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Proc Annu Hawaii Int Conf Syst Sci. 2020;2020:3729-3738. Epub 2020 Jan 7.

Objective Measurement of Physician Stress in the Emergency Department Using a Wearable Sensor.

Author information

1
Department of Emergency Medicine, Division of Medical Toxicology, University of Massachusetts, Medical School, Worcester, MA.
2
Department of Emergency Medicine, Division of Medical Toxicology, University of Massachusetts Medical, School, Worcester, MA.
3
Department of Electrical Engineering, University of Texas at Tyler, Tyler, TX.
4
Department of Emergency Medicine, Division of Medical Toxicology, University of Massachusetts Medical School, Worcester, MA.

Abstract

Physician stress, and resultant consequences such as burnout, have become increasingly recognized pervasive problems, particularly within the specialty of Emergency Medicine. Stress is difficult to measure objectively, and research predominantly relies on self-reported measures. The present study aims to characterize digital biomarkers of stress as detected by a wearable sensor among Emergency Medicine physicians. Physiologic data were continuously collected using a wearable sensor during clinical work in the emergency department, and participants were asked to self-identify episodes of stress. Machine learning algorithms were used to classify self-reported episodes of stress. Comparing baseline sensor data to data in the 20-minute period preceding self-reported stress episodes demonstrated the highest prediction accuracy for stress. With further study, detection of stress via wearable sensors could be used to facilitate evidence-based stress research and just-in-time interventions for emergency physicians and other high-stress professionals.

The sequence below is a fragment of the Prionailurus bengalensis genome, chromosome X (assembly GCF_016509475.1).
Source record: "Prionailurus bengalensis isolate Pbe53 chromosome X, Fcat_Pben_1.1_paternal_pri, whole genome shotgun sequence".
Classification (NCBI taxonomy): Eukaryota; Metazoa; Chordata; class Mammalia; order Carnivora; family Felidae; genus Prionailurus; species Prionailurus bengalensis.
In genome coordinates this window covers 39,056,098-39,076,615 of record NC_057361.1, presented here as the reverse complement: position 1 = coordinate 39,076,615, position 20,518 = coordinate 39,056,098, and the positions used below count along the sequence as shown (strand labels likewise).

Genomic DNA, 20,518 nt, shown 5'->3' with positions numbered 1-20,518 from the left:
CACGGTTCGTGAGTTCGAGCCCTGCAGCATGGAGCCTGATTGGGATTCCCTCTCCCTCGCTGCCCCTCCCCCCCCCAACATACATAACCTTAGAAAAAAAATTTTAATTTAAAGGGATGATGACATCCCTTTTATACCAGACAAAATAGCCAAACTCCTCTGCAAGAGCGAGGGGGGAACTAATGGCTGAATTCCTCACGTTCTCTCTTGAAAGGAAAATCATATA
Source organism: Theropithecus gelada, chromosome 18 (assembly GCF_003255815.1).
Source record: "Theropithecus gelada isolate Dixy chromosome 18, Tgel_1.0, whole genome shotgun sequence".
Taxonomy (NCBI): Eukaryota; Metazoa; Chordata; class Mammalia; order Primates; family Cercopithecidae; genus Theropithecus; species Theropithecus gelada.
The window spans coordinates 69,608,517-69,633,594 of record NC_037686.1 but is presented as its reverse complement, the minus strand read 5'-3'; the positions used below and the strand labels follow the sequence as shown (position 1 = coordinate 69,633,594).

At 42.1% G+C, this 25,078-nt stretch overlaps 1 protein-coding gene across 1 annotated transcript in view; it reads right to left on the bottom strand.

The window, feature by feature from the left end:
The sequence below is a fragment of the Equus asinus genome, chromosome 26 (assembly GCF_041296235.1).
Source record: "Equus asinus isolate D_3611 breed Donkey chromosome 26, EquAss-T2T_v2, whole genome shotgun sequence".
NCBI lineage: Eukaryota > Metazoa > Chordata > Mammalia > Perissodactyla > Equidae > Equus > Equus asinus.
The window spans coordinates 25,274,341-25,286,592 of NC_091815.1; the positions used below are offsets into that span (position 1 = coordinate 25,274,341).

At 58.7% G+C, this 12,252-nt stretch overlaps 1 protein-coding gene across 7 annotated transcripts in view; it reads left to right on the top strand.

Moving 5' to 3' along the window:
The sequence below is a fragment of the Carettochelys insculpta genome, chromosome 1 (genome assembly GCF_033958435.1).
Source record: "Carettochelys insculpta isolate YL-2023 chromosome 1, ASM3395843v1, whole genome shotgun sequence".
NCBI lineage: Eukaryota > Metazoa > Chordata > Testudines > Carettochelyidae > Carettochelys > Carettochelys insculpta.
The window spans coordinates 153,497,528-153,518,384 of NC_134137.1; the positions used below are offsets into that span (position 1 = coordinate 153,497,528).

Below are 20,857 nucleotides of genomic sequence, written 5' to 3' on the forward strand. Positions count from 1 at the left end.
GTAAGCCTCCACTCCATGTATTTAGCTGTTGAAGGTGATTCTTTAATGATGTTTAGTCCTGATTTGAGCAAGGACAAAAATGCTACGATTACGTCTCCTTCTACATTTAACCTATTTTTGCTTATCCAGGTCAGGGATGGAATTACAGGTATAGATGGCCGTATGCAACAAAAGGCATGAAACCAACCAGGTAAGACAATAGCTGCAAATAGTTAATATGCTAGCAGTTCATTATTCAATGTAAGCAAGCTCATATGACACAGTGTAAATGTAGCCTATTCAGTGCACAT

PMID:
32015695
PMCID:
PMC6996921

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